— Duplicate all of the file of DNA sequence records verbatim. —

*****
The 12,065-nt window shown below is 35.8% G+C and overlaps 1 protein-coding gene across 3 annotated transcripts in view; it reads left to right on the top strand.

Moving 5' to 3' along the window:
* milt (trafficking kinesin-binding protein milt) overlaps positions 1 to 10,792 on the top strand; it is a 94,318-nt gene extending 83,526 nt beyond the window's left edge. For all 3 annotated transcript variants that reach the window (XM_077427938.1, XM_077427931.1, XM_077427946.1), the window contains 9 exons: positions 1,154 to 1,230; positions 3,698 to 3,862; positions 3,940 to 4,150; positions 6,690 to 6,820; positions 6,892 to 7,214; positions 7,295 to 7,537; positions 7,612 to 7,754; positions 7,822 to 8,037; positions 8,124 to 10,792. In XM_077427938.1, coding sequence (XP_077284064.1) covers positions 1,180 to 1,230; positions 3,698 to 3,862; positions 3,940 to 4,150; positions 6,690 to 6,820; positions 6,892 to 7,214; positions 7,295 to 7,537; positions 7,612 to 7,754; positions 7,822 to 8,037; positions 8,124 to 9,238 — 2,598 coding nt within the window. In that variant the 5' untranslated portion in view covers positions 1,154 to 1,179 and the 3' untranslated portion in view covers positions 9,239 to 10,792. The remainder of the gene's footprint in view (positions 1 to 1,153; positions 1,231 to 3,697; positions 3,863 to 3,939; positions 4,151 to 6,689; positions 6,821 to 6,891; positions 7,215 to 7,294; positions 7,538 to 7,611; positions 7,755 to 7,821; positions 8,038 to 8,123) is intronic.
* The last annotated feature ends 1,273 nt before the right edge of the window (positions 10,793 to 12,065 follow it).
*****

The 12,065-nt window shown below is 35.8% G+C and overlaps 1 protein-coding gene across 3 annotated transcripts in view; it reads left to right on the top strand.

Moving 5' to 3' along the window:
* milt (trafficking kinesin-binding protein milt) overlaps positions 1 to 10,792 on the top strand; it is a 94,318-nt gene extending 83,526 nt beyond the window's left edge. For all 3 annotated transcript variants that reach the window (XM_077427938.1, XM_077427931.1, XM_077427946.1), the window contains 9 exons: positions 1,154 to 1,230; positions 3,698 to 3,862; positions 3,940 to 4,150; positions 6,690 to 6,820; positions 6,892 to 7,214; positions 7,295 to 7,537; positions 7,612 to 7,754; positions 7,822 to 8,037; positions 8,124 to 10,792. In XM_077427938.1, coding sequence (XP_077284064.1) covers positions 1,180 to 1,230; positions 3,698 to 3,862; positions 3,940 to 4,150; positions 6,690 to 6,820; positions 6,892 to 7,214; positions 7,295 to 7,537; positions 7,612 to 7,754; positions 7,822 to 8,037; positions 8,124 to 9,238 — 2,598 coding nt within the window. In that variant the 5' untranslated portion in view covers positions 1,154 to 1,179 and the 3' untranslated portion in view covers positions 9,239 to 10,792. The remainder of the gene's footprint in view (positions 1 to 1,153; positions 1,231 to 3,697; positions 3,863 to 3,939; positions 4,151 to 6,689; positions 6,821 to 6,891; positions 7,215 to 7,294; positions 7,538 to 7,611; positions 7,755 to 7,821; positions 8,038 to 8,123) is intronic.
* The last annotated feature ends 1,273 nt before the right edge of the window (positions 10,793 to 12,065 follow it).